01 August 2012

Some Tayside Tragedian


AFTER the battle of Calais, King Edward returns to fair England,
And he invited his nobles to a banquet most grand,
That the like hadn't been in England for many a day;
And many of the guests invited had come from far away.

The large hall of Windsor Castle was ablaze with light,
And there sat King Edward and his Queen, a most beautiful sight-
To see them seated upon two thrones of burnished gold;
And near the King sat Jack o' the Cudgel, like a warrior bold.

And when the banquet was prepared, King Edward arose,
And said, My honoured guests, I have called you together for a special purpose!
To celebrate our victories so gloriously achieved in France
By my noble and heroic troops at the charge of the lance.

And now, since the war in France with us is o'er,
And Edward, our son, about to marry the lady he does adore,
The most amiable and lovely Countess of Kent;
Therefore, I hope they will happy live together and never repent.

Then King Edward took the Countess by the hand, and said,
Come, Edward, take your bride by the hand, and don't be afraid;
And do not think, my beloved son, that with you I feel wroth,
Therefore, take the Countess by the hand, and plight your troth.

Then the Prince arose and took the fair Countess by the hand,
As King Edward, his father, had given the royal command;
Then he led the Countess Joan to the foot of the throne,
Then King Edward and his Queen welcomed the Countess to their palatial home.

Then the Prince unto his father said, I must not forget whatever betide,
That to Sir Jack o' the Cudgel I do owe my bride;
Because he rescued her from the hands of a fierce brigand,
Therefore 'twould be hard to find a braver knight in fair England.

Then a cheer arose, which made the lofty hall to ring,
As Jack advanced towards the throne, on the motion of the King;
Then Jack fell on one knee before King Edward,
Then said the Monarch, Arise, brave youth, and I will thee reward.

Sir Jack, I give thee land to the value of six hundred marks
In thine own native county of Kent, with beautiful parks,
Also beautiful meadows and lovely flowers and trees,
Where you can reside and enjoy yourself as you please.

And remember, when I need your service you will be at my command,
Then Jack o' the Cudgel bowed assent, and kissed King Edward's hand;
Then the Countess Joan took a string of rarest pearls from her hair,
And placed the pearls around Jack's neck, most costly and rare.

Then the tumult became uproarious when Jack received the presentation,
And he thanked the Lady Joan for the handsome donation;
Then all the ladies did loudly cheer, and on Jack smilingly did fan,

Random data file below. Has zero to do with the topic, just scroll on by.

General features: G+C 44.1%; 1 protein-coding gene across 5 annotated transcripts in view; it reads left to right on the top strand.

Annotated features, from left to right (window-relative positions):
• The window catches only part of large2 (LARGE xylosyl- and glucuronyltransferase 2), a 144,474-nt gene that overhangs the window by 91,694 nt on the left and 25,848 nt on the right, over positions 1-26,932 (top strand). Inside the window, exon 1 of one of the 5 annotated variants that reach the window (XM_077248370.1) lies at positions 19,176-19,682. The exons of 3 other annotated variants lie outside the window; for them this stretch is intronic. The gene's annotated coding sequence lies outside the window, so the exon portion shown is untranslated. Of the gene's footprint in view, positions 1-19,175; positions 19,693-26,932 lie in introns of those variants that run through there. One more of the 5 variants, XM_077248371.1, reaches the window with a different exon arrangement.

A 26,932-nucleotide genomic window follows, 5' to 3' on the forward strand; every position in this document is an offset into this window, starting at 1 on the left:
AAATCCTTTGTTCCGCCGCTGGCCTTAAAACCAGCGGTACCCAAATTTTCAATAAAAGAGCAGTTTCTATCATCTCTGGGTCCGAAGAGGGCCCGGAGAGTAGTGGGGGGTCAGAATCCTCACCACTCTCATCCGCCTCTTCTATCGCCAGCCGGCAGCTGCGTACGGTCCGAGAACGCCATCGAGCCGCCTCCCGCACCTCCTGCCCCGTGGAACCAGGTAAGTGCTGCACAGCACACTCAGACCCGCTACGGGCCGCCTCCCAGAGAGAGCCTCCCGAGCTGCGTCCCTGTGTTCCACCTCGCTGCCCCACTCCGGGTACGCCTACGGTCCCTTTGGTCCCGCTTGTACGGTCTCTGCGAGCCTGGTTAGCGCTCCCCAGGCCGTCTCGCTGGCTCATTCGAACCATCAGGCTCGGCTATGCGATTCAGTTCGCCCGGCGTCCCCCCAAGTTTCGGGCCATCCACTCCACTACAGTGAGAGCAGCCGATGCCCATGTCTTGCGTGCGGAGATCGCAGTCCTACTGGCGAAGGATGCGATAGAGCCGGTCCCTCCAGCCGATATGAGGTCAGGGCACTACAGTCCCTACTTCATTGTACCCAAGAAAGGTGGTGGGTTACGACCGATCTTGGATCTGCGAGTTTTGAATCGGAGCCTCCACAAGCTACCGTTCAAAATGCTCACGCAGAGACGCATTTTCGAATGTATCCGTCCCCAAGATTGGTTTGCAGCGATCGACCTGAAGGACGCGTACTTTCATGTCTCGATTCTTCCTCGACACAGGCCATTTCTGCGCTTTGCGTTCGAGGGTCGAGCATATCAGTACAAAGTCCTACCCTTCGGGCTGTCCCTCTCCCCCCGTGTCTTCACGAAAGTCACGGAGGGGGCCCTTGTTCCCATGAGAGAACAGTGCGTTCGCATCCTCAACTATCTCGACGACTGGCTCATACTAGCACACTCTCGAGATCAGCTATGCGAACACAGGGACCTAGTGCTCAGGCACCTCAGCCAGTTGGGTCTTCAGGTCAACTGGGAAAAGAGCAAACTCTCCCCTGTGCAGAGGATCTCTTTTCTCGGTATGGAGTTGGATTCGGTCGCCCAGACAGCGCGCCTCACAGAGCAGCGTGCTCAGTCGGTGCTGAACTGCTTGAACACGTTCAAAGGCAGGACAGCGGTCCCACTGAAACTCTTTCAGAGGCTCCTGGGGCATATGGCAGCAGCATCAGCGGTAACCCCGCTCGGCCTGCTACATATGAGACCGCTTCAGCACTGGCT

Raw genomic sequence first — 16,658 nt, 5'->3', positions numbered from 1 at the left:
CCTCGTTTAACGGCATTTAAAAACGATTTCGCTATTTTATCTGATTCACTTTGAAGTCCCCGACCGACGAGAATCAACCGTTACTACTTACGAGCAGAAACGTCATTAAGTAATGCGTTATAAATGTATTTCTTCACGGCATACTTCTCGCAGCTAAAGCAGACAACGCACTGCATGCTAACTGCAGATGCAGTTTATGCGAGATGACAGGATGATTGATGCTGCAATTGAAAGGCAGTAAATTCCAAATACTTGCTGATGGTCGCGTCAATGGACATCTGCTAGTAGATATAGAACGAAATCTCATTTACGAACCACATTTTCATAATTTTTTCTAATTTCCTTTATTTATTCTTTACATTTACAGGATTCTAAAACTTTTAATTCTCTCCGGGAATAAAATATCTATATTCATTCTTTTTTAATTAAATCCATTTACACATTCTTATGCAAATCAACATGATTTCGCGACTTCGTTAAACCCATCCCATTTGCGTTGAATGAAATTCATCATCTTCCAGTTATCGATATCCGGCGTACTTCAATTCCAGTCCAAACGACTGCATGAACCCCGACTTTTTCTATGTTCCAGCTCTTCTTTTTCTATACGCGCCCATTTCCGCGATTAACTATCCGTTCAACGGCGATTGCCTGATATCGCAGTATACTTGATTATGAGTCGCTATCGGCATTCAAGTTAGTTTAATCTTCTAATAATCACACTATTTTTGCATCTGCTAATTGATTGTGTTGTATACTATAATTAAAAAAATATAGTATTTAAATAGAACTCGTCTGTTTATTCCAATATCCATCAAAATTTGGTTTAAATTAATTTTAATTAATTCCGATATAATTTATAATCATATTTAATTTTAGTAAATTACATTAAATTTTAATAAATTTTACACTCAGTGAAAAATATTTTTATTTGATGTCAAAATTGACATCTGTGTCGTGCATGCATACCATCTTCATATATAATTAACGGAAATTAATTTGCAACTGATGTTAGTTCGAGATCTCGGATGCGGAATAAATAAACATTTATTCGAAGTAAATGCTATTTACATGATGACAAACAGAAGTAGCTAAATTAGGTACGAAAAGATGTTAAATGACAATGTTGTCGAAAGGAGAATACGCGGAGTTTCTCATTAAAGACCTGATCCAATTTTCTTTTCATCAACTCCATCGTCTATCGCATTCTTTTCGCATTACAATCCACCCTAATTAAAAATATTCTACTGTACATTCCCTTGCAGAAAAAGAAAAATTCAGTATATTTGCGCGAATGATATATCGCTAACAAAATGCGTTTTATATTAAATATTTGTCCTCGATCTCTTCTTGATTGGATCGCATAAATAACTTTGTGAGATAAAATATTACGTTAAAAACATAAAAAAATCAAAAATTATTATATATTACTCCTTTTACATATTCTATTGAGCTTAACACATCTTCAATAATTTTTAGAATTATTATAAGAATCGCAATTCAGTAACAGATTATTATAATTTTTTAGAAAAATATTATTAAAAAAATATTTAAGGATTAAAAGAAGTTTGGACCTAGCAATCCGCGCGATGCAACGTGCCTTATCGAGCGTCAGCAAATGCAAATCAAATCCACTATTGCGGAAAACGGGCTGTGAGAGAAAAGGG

And Sir Walter Manny cried aloud, Sir Jack, you are a lucky man.

Then the mirth increased, and louder the applause,
And the Countess Joan asked, after a pause,
Tell me who has gained the love of the Knight o' the Cudgel;
Then Jack replied, My lady, you know her right well.

She is the lovely daughter of noble John of Aire,
Then, replied the Countess, she is a lovely creature, I must declare;
And I hope the choice that you have made won't make you grieve,
Then Jack kissed the Countess's hand, and took his leave.

And he wended his way to his beautiful estate in Kent,
And many a happy day there he spent;
And he married the lovely daughter of John of Aire,
And they lived happy together, and free from all care.

McGonagall Online is as ever the place for the finest of poetry


Anonymous said...

No comment :)

jams o donnell said...

But that was a comment!

Anonymous said...

Your logic defeats me
but The Tragedian was pish
if only I could be as famous
with rubbish such as thish...

jams o donnell said...

Truly you are a master!

Anonymous said...

I do think that rhyming pish with thish was a touch of genius :) The Nobel award for this current Taysider can only be a matter of time.

jams o donnell said...

The Nobel Pish Prize!

Anonymous said...

With the Nobel Prize for Pish what one of us could not then regard our life as perfect and complete?

jams o donnell said...

Life would indeed be complete sir!

SnoopyTheGoon said...

"Therefore, take the Countess by the hand, and plight your troth."

Surely taking the bull by its horns was mentioned in real life, but that's poetic license at work for you...

jams o donnell said...

Less poetic license than poetic bludgeoning mon ami!